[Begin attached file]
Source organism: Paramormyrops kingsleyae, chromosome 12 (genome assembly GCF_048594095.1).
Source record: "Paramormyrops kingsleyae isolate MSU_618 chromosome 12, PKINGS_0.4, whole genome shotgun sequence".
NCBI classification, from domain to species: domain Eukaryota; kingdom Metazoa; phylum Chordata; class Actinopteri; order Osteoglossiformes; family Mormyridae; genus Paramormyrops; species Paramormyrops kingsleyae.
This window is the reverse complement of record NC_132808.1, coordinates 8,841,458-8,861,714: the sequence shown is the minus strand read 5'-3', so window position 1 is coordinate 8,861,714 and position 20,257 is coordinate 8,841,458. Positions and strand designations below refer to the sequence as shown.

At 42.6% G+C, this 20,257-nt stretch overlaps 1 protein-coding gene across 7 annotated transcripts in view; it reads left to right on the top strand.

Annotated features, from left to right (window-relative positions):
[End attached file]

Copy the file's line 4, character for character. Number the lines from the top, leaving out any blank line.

This window is the reverse complement of record NC_132808.1, coordinates 8,841,458-8,861,714: the sequence shown is the minus strand read 5'-3', so window position 1 is coordinate 8,861,714 and position 20,257 is coordinate 8,841,458. Positions and strand designations below refer to the sequence as shown.